A document called a certificate of license hangs on my study wall. It reads:
“This is to certify Michael Lee Ruffin who has given evidence that God has called him into THE GOSPEL MINISTRY was Licensed to preach the Gospel as he may have opportunity, and to exercise his gifts in the work of ministry”
(The capitalization and punctuation are reproduced exactly as they appear.)
The document goes on to say that the license was presented to me by Midway Baptist Church of Barnesville, Ga., on the 21st day of April 1974.
I was born on the 24th day of September 1958, so I was five months shy of turning 16 when I received my license to exercise my preaching and other ministry gifts. Frankly, I am uncertain as to exactly how I had “given evidence” of my call or much of anything else except maybe raging adolescence and the gumption to get up in front of a crowd of folks and talk.
The folks at Midway, of course, assured me that I had a tremendous preaching career ahead of me but they had after all helped to raise me and so were more than slightly biased in their appraisals of my abilities.
The signature of Rev. Herman J. Coleman is on my license, although we all knew him as “Preacher Bill.” One thing you had to say for Preacher Bill was that he would give budding, blossoming or even dead-on-the-vine preachers the chance to preach if they wanted to preach.
I remember my father, who was serving a life sentence as deacon chairman at Midway, coming home once sniffing that sniff that he sniffed when something was bugging him. When Mama asked him what was wrong, he said, “(Sniff) Sometimes I think that Bill would license a dog to preach if he said he’d been called.”
Apparently some guy who had just repented of his sins and turned from his reprobate ways and gotten baptized had decided after a couple of days of euphoric discipleship that God had called him to preach – and Preacher Bill was ready to give him the piece of paper.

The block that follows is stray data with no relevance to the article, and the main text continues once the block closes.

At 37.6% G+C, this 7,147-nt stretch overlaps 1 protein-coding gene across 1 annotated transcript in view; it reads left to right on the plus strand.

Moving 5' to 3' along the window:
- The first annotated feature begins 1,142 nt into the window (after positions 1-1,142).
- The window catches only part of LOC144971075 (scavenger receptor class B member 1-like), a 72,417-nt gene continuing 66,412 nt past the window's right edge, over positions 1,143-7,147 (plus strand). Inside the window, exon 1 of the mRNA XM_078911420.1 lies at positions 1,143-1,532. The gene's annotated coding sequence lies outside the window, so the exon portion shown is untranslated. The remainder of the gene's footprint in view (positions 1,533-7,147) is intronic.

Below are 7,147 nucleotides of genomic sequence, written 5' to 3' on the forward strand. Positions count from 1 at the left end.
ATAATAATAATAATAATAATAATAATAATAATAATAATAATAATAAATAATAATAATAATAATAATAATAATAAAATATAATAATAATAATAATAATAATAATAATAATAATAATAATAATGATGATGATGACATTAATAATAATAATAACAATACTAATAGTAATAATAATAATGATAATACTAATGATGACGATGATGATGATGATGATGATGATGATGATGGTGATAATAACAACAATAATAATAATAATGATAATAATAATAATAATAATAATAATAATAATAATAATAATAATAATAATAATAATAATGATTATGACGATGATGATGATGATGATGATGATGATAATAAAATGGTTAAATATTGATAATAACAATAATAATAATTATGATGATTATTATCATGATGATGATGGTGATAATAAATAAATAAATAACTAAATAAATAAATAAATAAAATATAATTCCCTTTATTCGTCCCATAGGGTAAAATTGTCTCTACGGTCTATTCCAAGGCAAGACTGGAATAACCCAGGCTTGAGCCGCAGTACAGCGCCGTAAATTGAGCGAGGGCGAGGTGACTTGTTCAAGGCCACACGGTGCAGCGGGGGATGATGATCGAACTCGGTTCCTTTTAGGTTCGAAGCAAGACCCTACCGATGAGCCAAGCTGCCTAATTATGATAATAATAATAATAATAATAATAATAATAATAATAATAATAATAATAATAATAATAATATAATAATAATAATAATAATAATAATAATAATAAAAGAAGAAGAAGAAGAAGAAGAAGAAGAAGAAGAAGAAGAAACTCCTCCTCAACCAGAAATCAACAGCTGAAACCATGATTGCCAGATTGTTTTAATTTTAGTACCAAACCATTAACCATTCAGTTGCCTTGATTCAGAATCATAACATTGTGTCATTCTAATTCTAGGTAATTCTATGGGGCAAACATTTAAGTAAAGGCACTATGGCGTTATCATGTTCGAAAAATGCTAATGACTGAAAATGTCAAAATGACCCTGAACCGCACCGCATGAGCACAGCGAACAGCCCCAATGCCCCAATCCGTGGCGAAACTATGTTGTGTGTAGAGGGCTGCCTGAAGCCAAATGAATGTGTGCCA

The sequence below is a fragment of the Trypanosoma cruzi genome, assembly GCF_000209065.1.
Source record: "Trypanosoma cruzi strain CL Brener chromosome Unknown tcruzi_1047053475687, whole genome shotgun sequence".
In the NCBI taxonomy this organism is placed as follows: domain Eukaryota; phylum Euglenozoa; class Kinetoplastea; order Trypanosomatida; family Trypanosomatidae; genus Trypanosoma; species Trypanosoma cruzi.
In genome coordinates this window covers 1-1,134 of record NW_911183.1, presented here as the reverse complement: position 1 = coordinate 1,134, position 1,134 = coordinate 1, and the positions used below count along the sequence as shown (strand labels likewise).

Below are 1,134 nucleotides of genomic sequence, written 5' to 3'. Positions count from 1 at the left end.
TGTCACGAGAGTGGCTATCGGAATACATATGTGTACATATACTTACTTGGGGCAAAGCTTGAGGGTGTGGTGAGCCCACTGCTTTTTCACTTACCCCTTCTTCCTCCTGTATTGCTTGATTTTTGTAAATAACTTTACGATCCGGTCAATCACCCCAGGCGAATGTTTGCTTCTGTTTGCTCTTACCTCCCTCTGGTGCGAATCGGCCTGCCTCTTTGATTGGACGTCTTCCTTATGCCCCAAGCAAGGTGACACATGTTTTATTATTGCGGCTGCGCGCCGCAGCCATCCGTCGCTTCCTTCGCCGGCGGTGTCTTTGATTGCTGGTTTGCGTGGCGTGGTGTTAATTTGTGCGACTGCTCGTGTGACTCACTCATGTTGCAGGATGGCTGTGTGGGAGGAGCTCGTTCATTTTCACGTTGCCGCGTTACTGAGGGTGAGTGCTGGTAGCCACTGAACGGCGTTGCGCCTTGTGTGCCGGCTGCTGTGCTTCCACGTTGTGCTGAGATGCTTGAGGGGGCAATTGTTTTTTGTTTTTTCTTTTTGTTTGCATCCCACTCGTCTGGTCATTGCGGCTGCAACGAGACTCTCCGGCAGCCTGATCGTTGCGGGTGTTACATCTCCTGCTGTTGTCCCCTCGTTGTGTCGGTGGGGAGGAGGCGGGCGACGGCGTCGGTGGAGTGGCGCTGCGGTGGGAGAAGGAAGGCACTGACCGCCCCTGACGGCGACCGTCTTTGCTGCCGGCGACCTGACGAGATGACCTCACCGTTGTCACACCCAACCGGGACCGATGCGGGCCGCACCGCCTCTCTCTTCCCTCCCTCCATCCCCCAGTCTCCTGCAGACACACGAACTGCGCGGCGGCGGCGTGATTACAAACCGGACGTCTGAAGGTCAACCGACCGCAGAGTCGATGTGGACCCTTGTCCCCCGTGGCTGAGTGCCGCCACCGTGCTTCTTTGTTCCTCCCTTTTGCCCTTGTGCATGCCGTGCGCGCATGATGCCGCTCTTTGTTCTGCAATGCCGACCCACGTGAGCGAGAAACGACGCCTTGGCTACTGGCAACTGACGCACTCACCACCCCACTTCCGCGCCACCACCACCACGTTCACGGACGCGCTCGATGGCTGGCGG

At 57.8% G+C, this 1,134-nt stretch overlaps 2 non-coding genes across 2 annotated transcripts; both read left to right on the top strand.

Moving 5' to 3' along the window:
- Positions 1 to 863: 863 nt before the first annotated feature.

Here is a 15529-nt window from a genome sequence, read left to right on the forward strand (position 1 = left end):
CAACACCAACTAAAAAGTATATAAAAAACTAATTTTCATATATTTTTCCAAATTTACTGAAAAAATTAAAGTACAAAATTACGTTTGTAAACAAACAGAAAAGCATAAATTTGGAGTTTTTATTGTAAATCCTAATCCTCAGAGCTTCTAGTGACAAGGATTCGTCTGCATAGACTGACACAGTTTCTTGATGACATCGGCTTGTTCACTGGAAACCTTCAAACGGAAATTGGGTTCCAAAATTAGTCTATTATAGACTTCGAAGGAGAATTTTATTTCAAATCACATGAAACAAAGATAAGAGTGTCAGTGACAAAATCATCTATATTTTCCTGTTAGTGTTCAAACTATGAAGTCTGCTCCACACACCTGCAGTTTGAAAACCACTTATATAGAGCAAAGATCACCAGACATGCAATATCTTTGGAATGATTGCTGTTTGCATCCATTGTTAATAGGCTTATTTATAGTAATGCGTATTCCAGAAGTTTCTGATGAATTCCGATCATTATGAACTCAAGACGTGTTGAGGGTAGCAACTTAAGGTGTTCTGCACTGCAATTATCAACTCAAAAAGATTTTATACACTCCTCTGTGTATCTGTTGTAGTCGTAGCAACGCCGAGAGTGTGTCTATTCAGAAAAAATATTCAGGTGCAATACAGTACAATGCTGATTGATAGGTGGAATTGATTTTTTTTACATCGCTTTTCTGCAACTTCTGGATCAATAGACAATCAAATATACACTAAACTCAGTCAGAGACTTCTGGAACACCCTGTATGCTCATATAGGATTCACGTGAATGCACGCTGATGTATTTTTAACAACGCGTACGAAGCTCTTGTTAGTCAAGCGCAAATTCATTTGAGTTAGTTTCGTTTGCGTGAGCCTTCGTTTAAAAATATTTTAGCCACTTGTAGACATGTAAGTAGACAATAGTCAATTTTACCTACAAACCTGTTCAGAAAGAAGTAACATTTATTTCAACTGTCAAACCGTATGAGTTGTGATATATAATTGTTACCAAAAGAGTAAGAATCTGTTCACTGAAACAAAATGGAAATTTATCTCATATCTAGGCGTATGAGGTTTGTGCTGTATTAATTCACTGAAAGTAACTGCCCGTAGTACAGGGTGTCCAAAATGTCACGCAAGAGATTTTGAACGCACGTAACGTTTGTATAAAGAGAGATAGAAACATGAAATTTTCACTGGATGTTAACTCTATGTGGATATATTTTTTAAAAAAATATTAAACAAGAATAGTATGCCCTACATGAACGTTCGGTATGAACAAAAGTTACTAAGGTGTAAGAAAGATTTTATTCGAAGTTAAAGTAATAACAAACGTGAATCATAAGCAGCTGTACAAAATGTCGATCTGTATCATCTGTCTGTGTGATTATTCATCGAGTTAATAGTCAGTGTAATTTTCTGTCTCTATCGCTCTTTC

“Seems to me like (sniff) we ought to wait a few months to see how he pans out before we go giving him our seal of approval,” Daddy opined.
Daddy didn’t object when Preacher Bill wanted to license me to preach and, to be fair, by the time I had reached the age of 15 years and 7 months, I had already done a fair amount of preaching, although all of it was at Midway. That was mainly because of the way that Preacher Bill used our Wednesday night prayer meetings to “showcase” the preaching talent in our church.
I once heard our pastor brag that he had not spoken on a Wednesday night at Midway in more than three years. That was because he kept a calendar on the bulletin board in the church foyer on which one could, if one so desired, sign up to preach on a Wednesday night.
I was 13 the first time that I put my name on the calendar.
Somewhere I still have the notes from that “sermon” that was titled “The Danger of the Tongue.” I took my text from the book of James. After writing a detailed outline of what I wanted to say, I rehearsed the message over and over, timing myself each time until I finally satisfied myself that I had 20 minutes worth of material.